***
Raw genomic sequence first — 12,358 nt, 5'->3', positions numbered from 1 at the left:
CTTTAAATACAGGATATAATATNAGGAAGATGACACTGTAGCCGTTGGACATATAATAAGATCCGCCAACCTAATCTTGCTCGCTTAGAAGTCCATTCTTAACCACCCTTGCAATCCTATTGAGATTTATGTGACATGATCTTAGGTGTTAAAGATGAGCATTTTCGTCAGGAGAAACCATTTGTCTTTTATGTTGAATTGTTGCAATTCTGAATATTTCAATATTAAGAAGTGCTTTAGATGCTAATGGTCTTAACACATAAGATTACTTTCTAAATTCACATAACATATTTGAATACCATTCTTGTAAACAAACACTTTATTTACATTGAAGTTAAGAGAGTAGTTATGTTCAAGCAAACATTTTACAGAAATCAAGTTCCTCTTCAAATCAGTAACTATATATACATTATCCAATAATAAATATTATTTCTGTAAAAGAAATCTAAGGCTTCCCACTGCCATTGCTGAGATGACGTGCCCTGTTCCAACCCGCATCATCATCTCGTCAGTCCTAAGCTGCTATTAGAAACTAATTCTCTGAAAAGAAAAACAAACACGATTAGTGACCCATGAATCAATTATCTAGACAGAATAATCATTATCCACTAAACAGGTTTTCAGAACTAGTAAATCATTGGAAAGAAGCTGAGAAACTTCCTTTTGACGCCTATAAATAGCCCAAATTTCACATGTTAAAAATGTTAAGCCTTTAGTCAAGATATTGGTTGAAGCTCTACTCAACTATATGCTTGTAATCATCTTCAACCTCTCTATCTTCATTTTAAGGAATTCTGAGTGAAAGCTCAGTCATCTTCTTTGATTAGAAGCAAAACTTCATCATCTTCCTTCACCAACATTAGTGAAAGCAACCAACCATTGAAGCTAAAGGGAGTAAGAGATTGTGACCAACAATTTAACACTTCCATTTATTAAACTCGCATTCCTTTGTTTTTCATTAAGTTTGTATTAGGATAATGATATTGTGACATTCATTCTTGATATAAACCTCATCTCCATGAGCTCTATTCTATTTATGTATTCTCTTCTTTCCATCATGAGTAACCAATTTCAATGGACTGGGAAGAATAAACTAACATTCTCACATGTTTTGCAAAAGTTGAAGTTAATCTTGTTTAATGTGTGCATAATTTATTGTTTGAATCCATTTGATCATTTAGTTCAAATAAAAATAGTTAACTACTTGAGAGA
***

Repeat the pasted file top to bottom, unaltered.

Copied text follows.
Raw genomic sequence first — 12,358 nt, 5'->3', positions numbered from 1 at the left:
CTTTAAATACAGGATATAATATNAGGAAGATGACACTGTAGCCGTTGGACATATAATAAGATCCGCCAACCTAATCTTGCTCGCTTAGAAGTCCATTCTTAACCACCCTTGCAATCCTATTGAGATTTATGTGACATGATCTTAGGTGTTAAAGATGAGCATTTTCGTCAGGAGAAACCATTTGTCTTTTATGTTGAATTGTTGCAATTCTGAATATTTCAATATTAAGAAGTGCTTTAGATGCTAATGGTCTTAACACATAAGATTACTTTCTAAATTCACATAACATATTTGAATACCATTCTTGTAAACAAACACTTTATTTACATTGAAGTTAAGAGAGTAGTTATGTTCAAGCAAACATTTTACAGAAATCAAGTTCCTCTTCAAATCAGTAACTATATATACATTATCCAATAATAAATATTATTTCTGTAAAAGAAATCTAAGGCTTCCCACTGCCATTGCTGAGATGACGTGCCCTGTTCCAACCCGCATCATCATCTCGTCAGTCCTAAGCTGCTATTAGAAACTAATTCTCTGAAAAGAAAAACAAACACGATTAGTGACCCATGAATCAATTATCTAGACAGAATAATCATTATCCACTAAACAGGTTTTCAGAACTAGTAAATCATTGGAAAGAAGCTGAGAAACTTCCTTTTGACGCCTATAAATAGCCCAAATTTCACATGTTAAAAATGTTAAGCCTTTAGTCAAGATATTGGTTGAAGCTCTACTCAACTATATGCTTGTAATCATCTTCAACCTCTCTATCTTCATTTTAAGGAATTCTGAGTGAAAGCTCAGTCATCTTCTTTGATTAGAAGCAAAACTTCATCATCTTCCTTCACCAACATTAGTGAAAGCAACCAACCATTGAAGCTAAAGGGAGTAAGAGATTGTGACCAACAATTTAACACTTCCATTTATTAAACTCGCATTCCTTTGTTTTTCATTAAGTTTGTATTAGGATAATGATATTGTGACATTCATTCTTGATATAAACCTCATCTCCATGAGCTCTATTCTATTTATGTATTCTCTTCTTTCCATCATGAGTAACCAATTTCAATGGACTGGGAAGAATAAACTAACATTCTCACATGTTTTGCAAAAGTTGAAGTTAATCTTGTTTAATGTGTGCATAATTTATTGTTTGAATCCATTTGATCATTTAGTTCAAATAAAAATAGTTAACTACTTGAGAGA